Vietnam's National Heroes Remembered
There's more to a street name than one might think
If upon visiting Vietnam you experience an extreme sense of deja-vu or a ‘groundhog day’ effect, you’re not alone. You can get it throughout your day, whether it be from any one of the familiar sights like a legendary Banh Mi stand or a cute old lady wearing a conical leaf hat but also in the form of the recurring questions you’ll repeatedly get asked from curious locals.
After opening a guidebook, online map or a simple wander around some streets of a city or two, you should notice another quirky, recurring theme in Vietnam – every city has the same street names! Why?
Almost all the streets of Vietnam’s cities are named after national heroes and occasionally after certain events that helped shape this great nation (Hanoi’s Old Town is an exception, where many streets are named after what was commonly traded there). As a general rule, the bigger and more central the street is, the more significant and historic the title will be. It not only helps the older generations to remember the past but it also allows the younger generation to become familiar with and not forget their country’s rich history and mythology.
“Nguyễn Huệ” was the emperor of Vietnam 1788-1792. He was also one of the Vietnam's greatest military commanders who with the support of his brothers led the famous Tay Son Rebellion which brought peace to Vietnam for almost 100 year until French occupation. The most central and undoubtedly most imposing street in Saigon, Nguyen Hue runs from city hall towards the Saigon River and is where the Lunar New Year flower street is set-up every year.
“Hai Bà Trưng” (Two Trung Ladies). These famed sisters became national heroes after rebelling against Han Chinese rule between the years 12-43AD. Vietnamese legend claims that after a one of the sisters’ husbands was wrongfully executed so the two women decided to lead an almost completely female regiment to overthrow the regime. For a few years they succeeded in their struggle but their reign was short lived as they would soon be overrun by a much stronger Chinese force. The exact dates of their deaths are unknown but one story recounts that after their loss they were unable to continue to live under Chinese rule so they committed suicide and sunk together to the murky depths of a deep river.
“Nguyễn Du” was born in 1766 and would later become a national ambassador to China. He’s more well-known for his poetry though and is most famous for his time-worn masterpiece, “Tale of Kieu”, which helped earn him become the father of Vietnamese literature after receiving the title of “The People’s Poet”. The street runs beside Reunification Palace and Tao Dan Park.
“Lê Lợi” was a courageous military commander who is credited with overthrowing the Chinese Ming Dynasty rulers of the early 1400’s. After independence was gained, he would become Emperor till his death in 1433, though the new Le Dynasty would flourish for the next 350 years. Historians refer to this time period as Vietnam's ‘golden age’ where the lands true freedom from China was realized. Hoan Kiem Lake in Hanoi is named after an event which saw Le Loi’s mythical golden sword taken from his side by a large mythical turtle and taken down to its depths, never to be seen again.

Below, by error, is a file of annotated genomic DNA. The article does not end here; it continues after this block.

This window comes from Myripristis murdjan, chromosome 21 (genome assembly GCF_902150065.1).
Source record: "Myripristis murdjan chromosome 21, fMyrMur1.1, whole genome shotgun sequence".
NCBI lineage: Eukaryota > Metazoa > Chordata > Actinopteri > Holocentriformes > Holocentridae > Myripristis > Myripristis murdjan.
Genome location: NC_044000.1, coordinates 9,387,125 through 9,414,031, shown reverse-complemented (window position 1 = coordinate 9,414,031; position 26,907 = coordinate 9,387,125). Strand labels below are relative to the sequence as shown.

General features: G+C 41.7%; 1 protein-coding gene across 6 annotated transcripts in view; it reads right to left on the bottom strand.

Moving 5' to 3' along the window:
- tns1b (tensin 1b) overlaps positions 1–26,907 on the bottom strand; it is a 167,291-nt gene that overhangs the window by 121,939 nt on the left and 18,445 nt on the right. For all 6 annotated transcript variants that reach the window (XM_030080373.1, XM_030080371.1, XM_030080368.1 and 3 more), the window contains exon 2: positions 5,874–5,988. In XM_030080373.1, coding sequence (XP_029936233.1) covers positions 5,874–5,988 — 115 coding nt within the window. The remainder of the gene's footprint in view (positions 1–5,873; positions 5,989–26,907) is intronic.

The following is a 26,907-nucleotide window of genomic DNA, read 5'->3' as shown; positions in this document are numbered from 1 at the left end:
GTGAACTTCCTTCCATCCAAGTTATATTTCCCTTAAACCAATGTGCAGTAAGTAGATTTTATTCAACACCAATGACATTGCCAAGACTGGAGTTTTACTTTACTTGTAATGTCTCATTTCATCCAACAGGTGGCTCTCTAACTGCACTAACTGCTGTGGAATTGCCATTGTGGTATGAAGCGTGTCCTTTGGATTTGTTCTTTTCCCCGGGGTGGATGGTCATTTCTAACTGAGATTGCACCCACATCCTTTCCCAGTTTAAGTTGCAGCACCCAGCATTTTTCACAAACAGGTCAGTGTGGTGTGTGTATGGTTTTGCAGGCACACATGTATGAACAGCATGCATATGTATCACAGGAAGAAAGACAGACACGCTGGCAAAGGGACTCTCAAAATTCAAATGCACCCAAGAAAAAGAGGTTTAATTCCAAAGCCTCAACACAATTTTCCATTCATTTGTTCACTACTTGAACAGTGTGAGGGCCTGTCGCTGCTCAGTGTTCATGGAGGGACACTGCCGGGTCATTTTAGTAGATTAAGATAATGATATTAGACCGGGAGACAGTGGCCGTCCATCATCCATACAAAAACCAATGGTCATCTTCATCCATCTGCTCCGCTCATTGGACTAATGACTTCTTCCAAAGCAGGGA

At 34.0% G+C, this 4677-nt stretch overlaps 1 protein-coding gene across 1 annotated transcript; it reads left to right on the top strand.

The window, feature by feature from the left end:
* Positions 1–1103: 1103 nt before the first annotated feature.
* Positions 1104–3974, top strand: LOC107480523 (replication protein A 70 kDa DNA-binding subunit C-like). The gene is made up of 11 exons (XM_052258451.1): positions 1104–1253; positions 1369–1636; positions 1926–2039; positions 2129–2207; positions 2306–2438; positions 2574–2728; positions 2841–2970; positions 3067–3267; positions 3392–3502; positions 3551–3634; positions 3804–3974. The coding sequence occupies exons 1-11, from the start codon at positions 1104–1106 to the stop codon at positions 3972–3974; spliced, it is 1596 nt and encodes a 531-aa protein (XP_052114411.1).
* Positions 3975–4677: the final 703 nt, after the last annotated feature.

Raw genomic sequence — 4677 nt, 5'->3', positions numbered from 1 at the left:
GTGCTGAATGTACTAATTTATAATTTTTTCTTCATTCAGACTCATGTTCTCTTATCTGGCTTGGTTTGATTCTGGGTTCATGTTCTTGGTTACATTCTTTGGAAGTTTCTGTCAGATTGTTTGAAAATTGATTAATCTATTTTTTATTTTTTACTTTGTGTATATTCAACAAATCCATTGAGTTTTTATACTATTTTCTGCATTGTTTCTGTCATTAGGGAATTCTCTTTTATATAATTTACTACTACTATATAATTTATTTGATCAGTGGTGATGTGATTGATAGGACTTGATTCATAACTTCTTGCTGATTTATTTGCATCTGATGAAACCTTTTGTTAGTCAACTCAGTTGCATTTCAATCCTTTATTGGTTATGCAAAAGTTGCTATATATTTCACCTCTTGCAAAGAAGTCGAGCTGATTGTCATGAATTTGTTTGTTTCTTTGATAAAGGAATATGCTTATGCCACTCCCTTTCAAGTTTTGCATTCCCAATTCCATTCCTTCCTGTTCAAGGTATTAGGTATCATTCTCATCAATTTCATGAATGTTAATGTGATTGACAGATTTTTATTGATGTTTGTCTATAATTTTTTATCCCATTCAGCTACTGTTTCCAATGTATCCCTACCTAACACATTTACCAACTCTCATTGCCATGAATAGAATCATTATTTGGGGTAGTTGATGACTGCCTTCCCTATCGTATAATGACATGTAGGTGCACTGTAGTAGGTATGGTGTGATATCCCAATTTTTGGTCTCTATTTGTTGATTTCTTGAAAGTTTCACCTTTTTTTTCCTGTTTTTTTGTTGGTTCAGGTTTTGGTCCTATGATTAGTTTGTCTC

“Nguyễn Trãi” was a Vietnamese Confucian scholar, a genius military tactician and well-known poet. He became one of Vietnam’s most important figureheads after his close friendship with Emperor Le Loi and was revered for his promotion of nationalistic sentiment and open support of rebellion against the Ming Dynasty leaders in the 1400’s. The street links Saigon’s District 1 and 5 and is one of the city’s most popular shopping streets.
“Trần Hưng Đạo” was the supreme commander of Vietnam during the Tran Dynasty (13th century). He led the largely volunteer and peasant Dai Viet armies successfully against three Mongol Invasions, while the Khan’s had been barbarically conquering the rest of the nearby world. A member of the Tran royal family he’s widely regarded as one of the greatest military tacticians of all time. A large, leafy street, Tran Hung Dao is one of the city's busiest thoroughfares running from Ben Thanh Market to Cho Lon.
“Phạm Ngũ Lão” is a street in Saigon’s District 1 which has now become a collective name for the entire backpacker area. Pham Ngu lao was a famously skilled general during the Tran Dynasty where he fought beside Tran Hung Dao against the Mongol invaders. Like many military generals in Vietnamese history, he is also a celebrated poet which helped him quickly rise as a national hero.
“Cách Mạng Tháng Tám” is a busy street named in memorial of the August Revolution of 1945. After the Japanese surrender at the end of WW2 Vietnamese nationals were keen for Vietnam to regain its independence and prevent the return of the French. Within two weeks, the Viet Minh had regained control over most of the country and President Ho Chi Minh declared independence for the newly unified Democratic Republic of Vietnam but it wouldn’t last long.
After figuring out how to cross these roads, remembering and learning how to pronounce these names are the next challenges. I’d recommend that when you need an specific address, write it down and make sure you put all the correct accents in place – it makes it much easier for a taxi driver or local to read it later on. Don’t rely too much on online maps or a saved screenshot - most drivers won’t be able to read it but they are usually pretty good with just a street name and number!